Grunt tackles the science behind some of a soldier's most challenging adversaries--panic, exhaustion, heat, noise--and introduces us to the scientists who seek to conquer them. Mary Roach dodges hostile fire with the U.S. Marine Corps Paintball Team as part of a study on hearing loss and survivability in combat.Read more...
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More About Grunt by Mary RoachOverview
Grunt tackles the science behind some of a soldier's most challenging adversaries--panic, exhaustion, heat, noise--and introduces us to the scientists who seek to conquer them. Mary Roach dodges hostile fire with the U.S. Marine Corps Paintball Team as part of a study on hearing loss and survivability in combat. She visits the fashion design studio of U.S. Army Natick Labs and learns why a zipper is a problem for a sniper. She visits a repurposed movie studio where amputee actors help prepare Marine Corps medics for the shock and gore of combat wounds. At Camp Lemmonier, Djibouti, in east Africa, we learn how diarrhea can be a threat to national security. Roach samples caffeinated meat, sniffs an archival sample of a World War II stink bomb, and stays up all night with the crew tending the missiles on the nuclear submarine USS Tennessee. She answers questions not found in any other book on the military: Why is DARPA interested in ducks? How is a wedding gown like a bomb suit? Why are shrimp more dangerous to sailors than sharks? Take a tour of duty with Roach, and you'll never see our nation's defenders in the same way again.
- ISBN-13: 9780393245448
- ISBN-10: 0393245446
- Publisher: W. W. Norton & Company
- Publish Date: June 2016
- Page Count: 288
- Dimensions: 8.4 x 5.7 x 0.8 inches
- Shipping Weight: 0.9 pounds
Related CategoriesPublishers Weekly Reviews
Publishers Weekly® Reviews
- Reviewed in: Publishers Weekly, page .
- Review Date: 2016-04-04
- Reviewer: Staff
With compassion and dark humor, Roach (Gulp) delves into the world of military scientists and their drive to make combat more survivable for soldiers. Her interest in military matters wasn’t piqued by the usual aspects of warfare—armaments, tactics, honor—but the more “esoteric” ones: “exhaustion, shock, bacteria, panic, ducks.” Roach goes into great detail about the historical conditions that spawned particular areas of research, and she often describes seemingly absurd tests and experiments. Military scientists are so committed to bringing soldiers home alive that they examine nearly every facet of life and death, researching such topics as diarrhea among Navy SEALs, body odors under stress, using maggots to heal wounds, and the “injuries collectively known as urotrauma.” Roach also corrects some popular misconceptions while offering odd bits of trivia. Sharks aren’t particularly attracted to human blood, she finds, though it was discovered that bears love the taste of used tampons. And in the case of reconstructive surgery, her elaborate explanation of penile transplants brings home the true horror of war. Roach’s book is not for the squeamish or those who envision war as a glorious enterprise; it is a captivating look at the lengths scientists go to in order to reduce the horrors of war. Illus. (June)BookPage Reviews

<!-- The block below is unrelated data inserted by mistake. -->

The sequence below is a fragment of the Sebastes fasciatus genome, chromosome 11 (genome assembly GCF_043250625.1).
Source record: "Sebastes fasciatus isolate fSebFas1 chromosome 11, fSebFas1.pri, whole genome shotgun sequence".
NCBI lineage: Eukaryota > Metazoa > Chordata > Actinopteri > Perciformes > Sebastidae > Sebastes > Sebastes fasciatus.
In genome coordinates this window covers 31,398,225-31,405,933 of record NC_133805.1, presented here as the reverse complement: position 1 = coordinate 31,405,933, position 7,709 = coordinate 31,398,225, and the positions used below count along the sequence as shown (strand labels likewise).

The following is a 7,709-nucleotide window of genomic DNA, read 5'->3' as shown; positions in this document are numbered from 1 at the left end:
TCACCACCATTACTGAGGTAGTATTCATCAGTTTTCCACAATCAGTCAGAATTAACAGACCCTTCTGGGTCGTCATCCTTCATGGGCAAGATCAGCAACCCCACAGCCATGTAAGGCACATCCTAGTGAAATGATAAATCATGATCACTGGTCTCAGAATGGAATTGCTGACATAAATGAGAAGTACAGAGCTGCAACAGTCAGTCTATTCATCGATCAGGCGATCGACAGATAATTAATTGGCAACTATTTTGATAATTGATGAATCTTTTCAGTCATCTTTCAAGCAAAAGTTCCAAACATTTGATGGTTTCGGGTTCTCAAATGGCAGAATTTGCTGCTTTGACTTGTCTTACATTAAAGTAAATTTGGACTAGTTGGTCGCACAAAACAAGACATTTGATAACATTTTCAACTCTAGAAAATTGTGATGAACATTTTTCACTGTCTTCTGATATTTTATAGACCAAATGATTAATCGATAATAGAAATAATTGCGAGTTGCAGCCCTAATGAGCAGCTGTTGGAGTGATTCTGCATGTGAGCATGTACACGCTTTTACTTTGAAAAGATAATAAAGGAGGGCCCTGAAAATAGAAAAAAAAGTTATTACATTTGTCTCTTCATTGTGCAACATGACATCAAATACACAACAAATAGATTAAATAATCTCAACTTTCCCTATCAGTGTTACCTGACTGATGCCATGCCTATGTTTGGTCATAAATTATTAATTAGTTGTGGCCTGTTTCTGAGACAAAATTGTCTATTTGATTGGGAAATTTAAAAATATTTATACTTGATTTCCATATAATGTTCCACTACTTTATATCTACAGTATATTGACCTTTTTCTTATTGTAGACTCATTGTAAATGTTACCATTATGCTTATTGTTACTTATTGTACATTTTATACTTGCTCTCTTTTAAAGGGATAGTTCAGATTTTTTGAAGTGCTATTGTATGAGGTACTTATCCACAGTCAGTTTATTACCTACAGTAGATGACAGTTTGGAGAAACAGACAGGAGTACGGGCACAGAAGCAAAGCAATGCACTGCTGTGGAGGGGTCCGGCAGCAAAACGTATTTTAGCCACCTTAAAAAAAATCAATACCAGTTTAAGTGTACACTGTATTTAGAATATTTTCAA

Science on the battlefield
From the digestive system (Gulp) to the body after death (Stiff) to the science of sex (Bonk), Mary Roach’s books have all touched on familiar topics that have been written about over and over again. But Roach, a self-described “goober with a flashlight,” brings a nearly insane glee to each of her subjects as she transforms well-worn topics into fresh learning experiences. At first pass, her latest book is her least universal: Grunt explores the science of the human body at war. After all, everyone has a digestive system, we all experience death, and most of us have had sex or at least considered it—but few of us will ever fight in a war.
As Roach makes clear, Grunt is no Zero Dark Thirty, nor is it about the science of military armaments. She never ignores the bullets and bombs but instead focuses on the unsung heroes of battle. At the fashion design studio of the U.S. Army Natick Labs, Roach learns about the ballistic qualities of silk underpants and why snipers can’t wear zippers. She runs around with the U.S. Marine Corps Paintball Team as part of a study on hearing loss in combat. And she spends multiple chapters on penis transplants, a particularly timely topic since the first successful procedure occurred just last December.
Grunt has everything Roach fans look for: guffaw-worthy footnotes, questions pursued to hilarious and rewarding ends and connections that we never would’ve considered. Perhaps no one else walks the line of irreverent and considerate as skillfully as Roach does, and with this book, she presents something important, difficult and often ugly, leaving readers with a new appreciation for the bizarre sciences and creative minds that strive to better the lives of soldiers.
RELATED CONTENT: Read about Mary Roach's quest to find the perfect giveaway item to accompany Grunt.